The American Olympic Movement is headed for brighter days.
That is my hope, and my belief.
This hope was at the center of a 30-minute conversation with United States Olympic Committee CEO Scott Blackmun at his office in downtown Colorado Springs.
Horrors have invaded the movement in recent years. A gymnastics doctor, Larry Nasser, is charged with violating dozens of athletes in his medical care. A taekwondo athlete, Steve Lopez, has been accused of drugging and raping female teammates. Taekwondo coach Marc Gitelman, borrowing the USOC’s words, “illegally and immorally” pushed a teen athlete into a romantic relationship.
And this is just a partial list.
But here’s where the hope arrives:
In March, SafeSport started operations in an office building on Colorado Boulevard in Denver. SafeSport is not concerned about America’s Olympic medal counts. CEO Shellie Pfohl is obsessed with ensuring American athletes are safe from predators/sickos.
Blackmun was the central figure in the idea and the hard work behind funding SafeSport.
“There’s been a real reluctance for athletes to come forward because they’re afraid of the consequences to their athletic careers,” Blackmun said. “By creating a truly independent resource, it’s a safe place for them to go.”
SafeSport will work. The USOC, under Blackmun’s direction, has crafted an evil-fighting organization with a mighty foundation.
The U.S. Anti-Doping Agency (USADA) aggressively polices Olympic hopefuls who would sink to cheating, and polluting their bodies, with performance enhancing drugs. Just ask Lance Armstrong about USADA’s determination and aggression. SafeSport can be as effective as USADA.
Understand this truth about Blackmun: He must oversee an American movement that wins medals, or he’ll be looking for a new job.
“We do think our most important deliverable, if you will, is to help American athletes win medals at the Olympic and Paralympic games,” Blackmun said.
“That doesn’t mean, however, that we do it at any cost and using any means. We have the best anti-doping program in the world and if we were just about winning medals, we would not have the best anti-doping program in the world.”
SafeSport, he believes, will function as the best anti-abuse program in the world. Its righteous crusade is desperately needed. In late March, Pfohl talked about her commitment to aggressive, yet fair, policing.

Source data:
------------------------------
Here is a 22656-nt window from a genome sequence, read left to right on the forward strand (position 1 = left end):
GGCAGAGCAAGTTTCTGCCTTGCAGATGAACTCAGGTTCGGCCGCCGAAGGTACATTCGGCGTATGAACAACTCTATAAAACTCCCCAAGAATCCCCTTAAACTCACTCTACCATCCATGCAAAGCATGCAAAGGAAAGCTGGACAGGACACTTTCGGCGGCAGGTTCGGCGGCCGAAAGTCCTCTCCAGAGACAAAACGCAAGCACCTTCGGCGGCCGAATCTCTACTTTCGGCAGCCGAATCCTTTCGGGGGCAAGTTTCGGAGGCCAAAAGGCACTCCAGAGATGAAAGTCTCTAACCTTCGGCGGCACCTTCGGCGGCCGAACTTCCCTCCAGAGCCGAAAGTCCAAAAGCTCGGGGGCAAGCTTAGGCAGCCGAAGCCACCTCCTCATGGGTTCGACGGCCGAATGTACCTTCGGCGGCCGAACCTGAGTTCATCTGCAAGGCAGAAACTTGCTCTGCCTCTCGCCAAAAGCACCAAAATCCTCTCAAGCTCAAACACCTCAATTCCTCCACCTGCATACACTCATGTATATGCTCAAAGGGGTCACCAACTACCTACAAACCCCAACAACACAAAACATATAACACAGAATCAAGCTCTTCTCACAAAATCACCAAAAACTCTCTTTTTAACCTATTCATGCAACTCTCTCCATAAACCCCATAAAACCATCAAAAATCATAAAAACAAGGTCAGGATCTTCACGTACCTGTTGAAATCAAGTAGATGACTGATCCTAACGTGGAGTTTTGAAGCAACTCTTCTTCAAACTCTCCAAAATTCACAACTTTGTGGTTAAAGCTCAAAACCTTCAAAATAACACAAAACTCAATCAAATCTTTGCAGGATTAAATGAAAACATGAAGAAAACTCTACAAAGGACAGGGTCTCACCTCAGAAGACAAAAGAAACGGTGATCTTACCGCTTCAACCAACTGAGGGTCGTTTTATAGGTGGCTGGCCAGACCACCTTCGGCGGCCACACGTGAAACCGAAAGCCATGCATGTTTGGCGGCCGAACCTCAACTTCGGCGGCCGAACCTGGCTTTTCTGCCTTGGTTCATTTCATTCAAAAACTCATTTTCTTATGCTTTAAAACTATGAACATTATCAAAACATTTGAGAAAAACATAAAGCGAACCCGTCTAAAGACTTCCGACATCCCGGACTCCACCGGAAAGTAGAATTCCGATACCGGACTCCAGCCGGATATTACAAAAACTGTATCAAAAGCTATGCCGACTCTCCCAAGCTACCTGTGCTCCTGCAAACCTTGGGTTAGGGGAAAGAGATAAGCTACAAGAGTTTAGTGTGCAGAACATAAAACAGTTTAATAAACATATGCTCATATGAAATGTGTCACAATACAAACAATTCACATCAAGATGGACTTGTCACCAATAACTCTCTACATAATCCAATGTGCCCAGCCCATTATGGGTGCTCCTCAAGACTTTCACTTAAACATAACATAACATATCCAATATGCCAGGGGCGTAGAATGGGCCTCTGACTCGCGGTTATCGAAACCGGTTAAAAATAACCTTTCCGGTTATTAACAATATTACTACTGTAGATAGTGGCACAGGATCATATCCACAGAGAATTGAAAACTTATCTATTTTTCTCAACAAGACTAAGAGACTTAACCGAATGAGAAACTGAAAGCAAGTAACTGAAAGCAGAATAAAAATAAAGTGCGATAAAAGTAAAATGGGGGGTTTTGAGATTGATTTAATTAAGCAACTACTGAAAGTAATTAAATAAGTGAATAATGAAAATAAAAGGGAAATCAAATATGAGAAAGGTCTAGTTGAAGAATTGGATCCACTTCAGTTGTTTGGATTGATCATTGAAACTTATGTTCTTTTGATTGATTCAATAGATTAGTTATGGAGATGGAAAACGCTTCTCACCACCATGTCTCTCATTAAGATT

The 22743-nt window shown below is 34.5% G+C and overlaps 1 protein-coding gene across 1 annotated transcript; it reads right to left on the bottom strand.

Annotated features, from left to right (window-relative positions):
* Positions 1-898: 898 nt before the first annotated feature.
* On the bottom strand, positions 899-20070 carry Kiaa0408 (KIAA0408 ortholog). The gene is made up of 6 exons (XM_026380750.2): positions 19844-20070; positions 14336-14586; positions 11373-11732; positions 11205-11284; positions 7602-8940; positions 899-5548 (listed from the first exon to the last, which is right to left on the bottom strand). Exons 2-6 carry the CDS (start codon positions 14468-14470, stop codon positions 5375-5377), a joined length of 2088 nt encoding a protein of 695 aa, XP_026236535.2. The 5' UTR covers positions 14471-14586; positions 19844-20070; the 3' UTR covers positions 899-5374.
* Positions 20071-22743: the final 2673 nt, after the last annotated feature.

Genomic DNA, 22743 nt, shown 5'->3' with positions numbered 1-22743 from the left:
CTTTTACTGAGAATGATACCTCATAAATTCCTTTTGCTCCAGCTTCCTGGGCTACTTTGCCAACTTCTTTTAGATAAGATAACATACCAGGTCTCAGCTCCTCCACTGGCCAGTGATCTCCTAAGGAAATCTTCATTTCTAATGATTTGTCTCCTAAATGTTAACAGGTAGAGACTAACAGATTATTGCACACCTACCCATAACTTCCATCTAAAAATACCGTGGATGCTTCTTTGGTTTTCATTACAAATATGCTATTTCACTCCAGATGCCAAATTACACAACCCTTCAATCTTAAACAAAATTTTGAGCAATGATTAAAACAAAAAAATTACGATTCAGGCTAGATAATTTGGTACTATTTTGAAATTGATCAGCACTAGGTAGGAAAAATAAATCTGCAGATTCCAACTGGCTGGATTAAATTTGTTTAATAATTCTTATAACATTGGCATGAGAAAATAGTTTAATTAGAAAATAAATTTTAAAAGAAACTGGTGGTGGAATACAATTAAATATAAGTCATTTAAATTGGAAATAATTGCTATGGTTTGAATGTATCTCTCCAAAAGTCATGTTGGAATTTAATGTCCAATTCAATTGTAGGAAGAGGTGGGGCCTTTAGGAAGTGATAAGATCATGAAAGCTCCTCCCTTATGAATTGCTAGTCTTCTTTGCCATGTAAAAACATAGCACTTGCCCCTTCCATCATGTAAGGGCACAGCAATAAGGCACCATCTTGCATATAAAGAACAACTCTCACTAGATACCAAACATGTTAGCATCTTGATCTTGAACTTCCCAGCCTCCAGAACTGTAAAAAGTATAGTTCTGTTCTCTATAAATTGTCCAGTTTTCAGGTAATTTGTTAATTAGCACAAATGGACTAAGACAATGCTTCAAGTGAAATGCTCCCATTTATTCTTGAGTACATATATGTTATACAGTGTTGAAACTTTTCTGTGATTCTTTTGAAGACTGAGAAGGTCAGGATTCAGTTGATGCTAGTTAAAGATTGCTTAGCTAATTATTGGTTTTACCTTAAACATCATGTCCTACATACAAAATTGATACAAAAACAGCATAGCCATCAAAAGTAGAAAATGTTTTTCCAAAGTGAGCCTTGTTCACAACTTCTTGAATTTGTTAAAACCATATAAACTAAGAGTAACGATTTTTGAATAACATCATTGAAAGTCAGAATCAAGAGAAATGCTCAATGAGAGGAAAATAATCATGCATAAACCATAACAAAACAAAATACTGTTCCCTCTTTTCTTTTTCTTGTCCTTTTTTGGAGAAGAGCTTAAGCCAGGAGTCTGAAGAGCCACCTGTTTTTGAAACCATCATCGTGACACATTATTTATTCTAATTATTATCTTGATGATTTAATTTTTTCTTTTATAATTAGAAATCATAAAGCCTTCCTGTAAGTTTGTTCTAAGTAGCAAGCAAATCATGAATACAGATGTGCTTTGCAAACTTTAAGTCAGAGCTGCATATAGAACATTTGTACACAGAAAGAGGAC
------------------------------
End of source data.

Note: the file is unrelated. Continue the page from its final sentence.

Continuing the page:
Then she, without prompting, asked a troubling question:
Why did it take so long for SafeSport to travel from idea to reality?
The USOC formally approved SafeSport in 2014, but it took three years for the offices to open.
Why the delay?
Money, Blackmun said.
“I thought this would be a fairly popular project for people to support,” Blackmun said. “I was just wrong. … We just struck out. … But the longer we looked at it, the more we realized, ‘We’ve got to do this.’ We can’t just say, ‘We tried to raise the money. It didn’t work. We’re not going to do this.’”
The USOC doubled its original commitment – from $5 million to $10 million - to fund the first five years of SafeSport. Pfohl said SafeSport investigated 20 cases of abuse in its first month.
So, the future of the movement is looking brighter.
But Blackmun and his organization are still stinging from a long, terrifying list of violated athletes, many young. The USOC was shaken by the allegations.
It’s still shaking.
The USOC has been lambasted for failing to take a more aggressive role in attacking sexual abuse in the national governing bodies (NGBs) that oversee Olympic sports. Scandals invaded USA Gymnastics, USA Swimming, U.S. Speedskating and USA Taekwondo.
Blackmun offers a rapid response. Policies were in place, he said, to stop predators. Training was required at NGBs.
“You know, I guess I would say exactly what is it that we could have been doing?” Blackmun asked. “I honestly don’t know what it is. I do know we said we’ve got to improve our game here, we need to make a greater investment, we need to get more serious about it. …
“But I don’t believe there’s a single case, as I look back on the cases, where I look at it and say the USOC should have done more and should have acted differently. I’m not aware of what that is.”
Does he have regrets after all the scandals?
“I have a lot of empathy for all of those victims, but that doesn’t translate into regret in wishing the USOC would have done something different. If I had known we were going to be in the media with the SafeSport issue in the way that we have, I honestly would have guessed that it was positive media because of the positive changes that we’ve made with the introduction of this concept that nobody else in the world has ever implemented.
“The fact that it turns out that the media is negative is surprising to me because I really do think we’ve been doing a good job. I do regret every single incidence of abuse, but as I look at how we’ve tried to respond and address those incidents, I don’t see any serious stumbles on our part.”